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BioMed Research International
Volume 2014, Article ID 321286, 5 pages
http://dx.doi.org/10.1155/2014/321286
Research Article

Detection of Hepatitis C Virus Coinfection in Patients with Dengue Diagnosis

1Laboratorio de Arbovirología, Centro de Investigaciones Regionales Dr. Hideyo Noguchi (Unidad Inalámbrica), Universidad Autónoma de Yucatán, 97225 Mérida, YUC, Mexico
2Laboratorio de Enfermedades Emergentes y Re-emergentes, Centro de Investigaciones Regionales Dr. Hideyo Noguchi (Unidad Itzáes), Universidad Autónoma de Yucatán, 97000 Mérida, YUC, Mexico
3Laboratorio de Inmunología Celular e Inmunopatogénesis, Departamento de Inmunología, Escuela Nacional de Ciencias Biológicas, Instituto Politécnico Nacional, 11340 Mexico, DF, Mexico

Received 22 February 2014; Accepted 24 April 2014; Published 14 May 2014

Academic Editor: Masayuki Kurosaki

Copyright © 2014 Carlos Machain-Williams et al. This is an open access article distributed under the Creative Commons Attribution License, which permits unrestricted use, distribution, and reproduction in any medium, provided the original work is properly cited.

Abstract

Coinfection produced by dengue virus (DENV) and hepatitis C virus (HCV) is a serious problem of public health in Mexico, as they both circulate in tropical zones and may lead to masking or complicating symptoms. In this research, we detected active coinfected patients by HCV residing in the endemic city of Mérida, Yucatán, Mexico, with positive diagnosis to dengue during the acute phase. We performed a retrospective analysis of 240 serum samples from dengue patients. The IgM-ELISA serological test was used for dengue diagnosis, as well as viral isolation to confirm infection. DENV and HCV were detected by RT-PCR. Thus, 31 (12.9%) samples showed DENV-HCV coinfection, but interestingly the highest frequency of coinfection cases was found in male patients presenting hemorrhagic dengue in 19/31 (61.29%), with a predominance of 12 : 7 in males. Firstly, coinfection of DENV-HCV in Mérida, Mexico, was detected in young dengue patients, between 11 and 20 years old (38.7%), followed by those between 21 and 30 years old (32%); only 16.13% were between 0 and 10 years of age. Diagnosis of HCV infection in patients with dengue is highly recommended in order to establish potential risk in clinical manifestations as well as dictate patients' special care.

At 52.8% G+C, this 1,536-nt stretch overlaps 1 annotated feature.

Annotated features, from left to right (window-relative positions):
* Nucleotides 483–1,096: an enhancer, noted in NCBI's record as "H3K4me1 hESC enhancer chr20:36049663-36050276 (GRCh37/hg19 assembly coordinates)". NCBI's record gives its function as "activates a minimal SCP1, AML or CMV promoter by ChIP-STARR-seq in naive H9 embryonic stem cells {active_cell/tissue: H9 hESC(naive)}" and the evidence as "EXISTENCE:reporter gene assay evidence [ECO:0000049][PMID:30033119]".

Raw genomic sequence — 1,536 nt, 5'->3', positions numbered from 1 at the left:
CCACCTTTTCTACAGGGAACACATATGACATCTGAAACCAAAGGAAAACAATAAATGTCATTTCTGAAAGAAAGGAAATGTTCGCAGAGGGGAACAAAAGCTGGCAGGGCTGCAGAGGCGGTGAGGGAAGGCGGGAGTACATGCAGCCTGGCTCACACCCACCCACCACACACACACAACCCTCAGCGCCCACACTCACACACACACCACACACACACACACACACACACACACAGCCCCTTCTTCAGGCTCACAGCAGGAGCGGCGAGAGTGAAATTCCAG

1. Introduction

Worldwide, dengue virus (DENV) is one of the most important vector transmitted viruses. There are four DENV serotypes, classified as DENV 1, 2, 3, and 4, that cause similar clinical outcomes. Dengue is endemic in 112 countries, due in part to the increased geographical distribution of vectors in recent years [1].

Dengue fever (DF) and dengue with hemorrhagic manifestation (HD) are recognized as the world’s second most prevalent infection in tropical and subtropical regions, after malaria, but the first in the American continent [2]. Infection with any of the serotypes can be accompanied by a fever, with increased vascular permeability and thrombocytopenia among other signs, but also dengue infection could turn out as unapparent.

Higher risk clinical manifestations, or severe forms, are associated with DENV serotypes 2 and 3, as in some cases dengue fever with HD or dengue shock syndrome has been associated to those serotypes [3, 4]. Globally, it has been estimated that nearly 100 million people per year suffer DF, and 500,000 HD, having a mortality rate of 0.5 to 3.5% [5]. In Mexico, the states with higher incidence are Morelos, Quintana Roo, Tabasco, Veracruz, and Yucatán [6], where the prevalence is estimated in 80% [7].

The circulation of other pathogenic agents infecting dengue patients has been detected, exacerbating the dengue clinical symptoms or confusing the diagnosis [810]. In tropical areas, concurrent infections with two different dengue serotypes, in the same patient, have been reported [11], besides coinfections by other arboviruses [12]. Also, in tropical zones, simultaneous circulation of several arboviruses and hepatitis C viruses (HCV) has been detected [13].

HCV is classified in the Flaviviridae family as a unique member of Hepacivirus genus. 80 to 85% of the cases of infection by HCV are chronic and responsible for hepatic injury. It has been estimated that HCV infects 3 to 4 million people each year. This means that nearly 170 million are at risk of a hepatic cirrhosis and hepatocellular carcinoma [14, 15]. HCV infection can be acquired in several ways, most regularly by exposure to contaminated blood or its products, maternal-fetal transmission, and in a lower rate sexual contact with infected people [16]. In 2011, Mexico reported that seroprevalence was 1.5% in general population, although among seropositive subjects only 48.3% presented HCV RNA [17].